Wednesday, October 05, 2005


Bush Is A Nominal Conservative

When it comes to governing, he's not a practicing conservative

With a few exceptions, I have been disappointed with President Bush's policies. His presidency is turning into one big disappointment. His focus on securing the Republican party's position as the permanent governing party is a case of misplaced priorities. I was planning a detailed post on this, but I just don't have time and Robert Samuelson sums it up pretty well:
Spend more; tax less. That's a brazen political strategy, not a serious governing philosophy. A flimsy rationalization is that the resulting budget deficits don't immediately harm the economy. This is true. At present levels, the deficits are not as harmful as many critics contend. But note the paradox of using this as an excuse for jettisoning budget discipline. Bush has significantly raised future federal spending -- especially the exploding cost when baby boomers retire. Because that spending must ultimately be covered by larger deficits (which could be dangerous) or higher taxes (which could also harm the economy), the prospects for both have increased. A president who boasts of lower taxes is actually laying the groundwork for the opposite.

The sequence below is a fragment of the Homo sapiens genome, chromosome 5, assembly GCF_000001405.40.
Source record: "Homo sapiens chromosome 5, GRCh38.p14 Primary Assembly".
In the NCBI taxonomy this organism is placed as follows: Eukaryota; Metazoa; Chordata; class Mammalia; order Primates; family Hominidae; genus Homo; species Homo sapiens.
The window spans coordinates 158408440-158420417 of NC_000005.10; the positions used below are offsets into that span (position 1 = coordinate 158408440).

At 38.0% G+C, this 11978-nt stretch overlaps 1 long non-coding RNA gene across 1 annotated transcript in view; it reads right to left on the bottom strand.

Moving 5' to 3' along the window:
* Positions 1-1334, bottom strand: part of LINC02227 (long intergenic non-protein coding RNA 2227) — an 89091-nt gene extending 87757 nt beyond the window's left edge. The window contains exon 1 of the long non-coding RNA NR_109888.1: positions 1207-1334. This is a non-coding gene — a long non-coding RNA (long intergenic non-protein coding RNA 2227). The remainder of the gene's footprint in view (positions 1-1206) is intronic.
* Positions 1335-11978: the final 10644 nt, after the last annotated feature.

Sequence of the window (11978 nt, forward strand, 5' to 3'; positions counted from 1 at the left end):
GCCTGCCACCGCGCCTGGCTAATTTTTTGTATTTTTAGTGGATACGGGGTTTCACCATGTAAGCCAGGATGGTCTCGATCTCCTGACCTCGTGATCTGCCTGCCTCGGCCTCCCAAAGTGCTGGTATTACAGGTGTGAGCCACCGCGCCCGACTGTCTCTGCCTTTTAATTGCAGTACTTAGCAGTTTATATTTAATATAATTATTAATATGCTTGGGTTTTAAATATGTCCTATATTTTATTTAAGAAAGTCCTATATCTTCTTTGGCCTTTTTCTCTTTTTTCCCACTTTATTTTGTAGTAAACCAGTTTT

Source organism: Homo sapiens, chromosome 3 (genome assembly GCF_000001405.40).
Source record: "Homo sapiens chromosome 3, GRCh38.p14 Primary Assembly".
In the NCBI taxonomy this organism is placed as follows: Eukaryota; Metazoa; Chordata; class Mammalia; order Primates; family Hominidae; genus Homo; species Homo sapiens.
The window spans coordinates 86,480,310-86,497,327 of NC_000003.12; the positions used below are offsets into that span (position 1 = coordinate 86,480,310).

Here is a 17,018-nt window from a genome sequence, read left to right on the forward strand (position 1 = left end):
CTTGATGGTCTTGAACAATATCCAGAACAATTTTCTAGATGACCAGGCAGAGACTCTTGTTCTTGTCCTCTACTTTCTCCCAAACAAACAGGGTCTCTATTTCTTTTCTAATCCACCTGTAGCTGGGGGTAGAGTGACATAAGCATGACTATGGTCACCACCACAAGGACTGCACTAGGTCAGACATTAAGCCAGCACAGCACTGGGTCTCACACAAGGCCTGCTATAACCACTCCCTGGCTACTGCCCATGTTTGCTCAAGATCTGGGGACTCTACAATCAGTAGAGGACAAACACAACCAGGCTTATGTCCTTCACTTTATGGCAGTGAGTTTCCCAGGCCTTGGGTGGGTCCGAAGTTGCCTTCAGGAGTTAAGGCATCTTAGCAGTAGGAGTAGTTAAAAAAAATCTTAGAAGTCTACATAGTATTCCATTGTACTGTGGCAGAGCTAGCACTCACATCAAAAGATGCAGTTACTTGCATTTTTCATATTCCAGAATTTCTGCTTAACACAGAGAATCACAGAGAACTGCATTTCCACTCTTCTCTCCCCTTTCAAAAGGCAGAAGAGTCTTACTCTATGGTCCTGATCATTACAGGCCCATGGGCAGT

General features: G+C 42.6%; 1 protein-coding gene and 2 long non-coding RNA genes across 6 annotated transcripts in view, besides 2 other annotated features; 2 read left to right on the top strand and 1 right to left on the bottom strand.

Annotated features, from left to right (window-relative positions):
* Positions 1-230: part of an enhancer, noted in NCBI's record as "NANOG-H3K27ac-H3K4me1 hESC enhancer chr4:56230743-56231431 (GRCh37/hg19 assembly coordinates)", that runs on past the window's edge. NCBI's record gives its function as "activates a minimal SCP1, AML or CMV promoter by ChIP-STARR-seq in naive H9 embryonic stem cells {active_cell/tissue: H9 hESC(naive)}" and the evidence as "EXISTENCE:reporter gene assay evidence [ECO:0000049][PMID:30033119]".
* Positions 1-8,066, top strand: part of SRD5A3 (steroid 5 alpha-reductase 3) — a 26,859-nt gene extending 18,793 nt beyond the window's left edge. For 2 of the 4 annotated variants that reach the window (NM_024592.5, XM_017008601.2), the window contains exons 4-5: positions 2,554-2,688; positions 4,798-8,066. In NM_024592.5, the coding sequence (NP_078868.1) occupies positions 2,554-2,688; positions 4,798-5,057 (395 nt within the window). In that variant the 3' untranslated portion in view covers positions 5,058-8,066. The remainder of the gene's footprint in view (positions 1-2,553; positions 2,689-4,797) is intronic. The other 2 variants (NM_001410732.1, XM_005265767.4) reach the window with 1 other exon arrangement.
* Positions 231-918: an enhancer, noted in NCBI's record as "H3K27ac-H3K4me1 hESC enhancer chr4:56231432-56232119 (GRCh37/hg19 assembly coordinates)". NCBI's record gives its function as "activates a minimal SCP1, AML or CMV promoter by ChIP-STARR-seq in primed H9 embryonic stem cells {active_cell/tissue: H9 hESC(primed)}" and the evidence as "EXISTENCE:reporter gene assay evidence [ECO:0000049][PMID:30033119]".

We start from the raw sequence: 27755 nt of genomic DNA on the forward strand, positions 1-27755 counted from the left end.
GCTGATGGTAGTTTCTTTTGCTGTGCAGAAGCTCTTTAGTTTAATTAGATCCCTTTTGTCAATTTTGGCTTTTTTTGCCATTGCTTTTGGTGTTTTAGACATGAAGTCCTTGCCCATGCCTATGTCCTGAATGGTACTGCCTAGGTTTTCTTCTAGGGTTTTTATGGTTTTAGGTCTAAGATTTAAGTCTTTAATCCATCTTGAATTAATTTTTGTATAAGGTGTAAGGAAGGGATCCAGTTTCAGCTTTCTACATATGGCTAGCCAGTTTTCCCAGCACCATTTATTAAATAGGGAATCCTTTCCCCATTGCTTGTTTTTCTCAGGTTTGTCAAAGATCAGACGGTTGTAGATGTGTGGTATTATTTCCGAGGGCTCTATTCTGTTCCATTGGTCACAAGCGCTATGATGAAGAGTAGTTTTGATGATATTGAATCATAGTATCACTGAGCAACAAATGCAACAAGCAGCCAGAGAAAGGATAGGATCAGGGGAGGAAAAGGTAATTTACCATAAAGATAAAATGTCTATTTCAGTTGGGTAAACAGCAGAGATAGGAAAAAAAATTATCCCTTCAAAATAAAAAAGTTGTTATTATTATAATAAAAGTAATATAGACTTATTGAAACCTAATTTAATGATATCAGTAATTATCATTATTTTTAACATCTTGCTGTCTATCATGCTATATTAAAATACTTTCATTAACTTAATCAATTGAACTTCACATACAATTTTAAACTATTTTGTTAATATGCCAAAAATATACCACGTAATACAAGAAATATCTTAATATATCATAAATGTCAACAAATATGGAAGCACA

Now, with Hurricanes Katrina and Rita, even Republican members of Congress say that borrowing should not pay for all the added costs. The White House agrees but scorns one obvious step, repealing the Medicare drug benefit, that would make a big difference. The outlook is for tokenism. Just what conservative values Bush's approach embodies is unclear. He has not tried to purge government of ineffective or unneeded programs. He has not been straightforward with the public. He has not shown a true regard for the future. He has mostly been expedient or, more pointedly, cynical.
And he wants conservatives to trust his judgment on Harriet Miers?

I'll have more to say on this subject sometime in the future.


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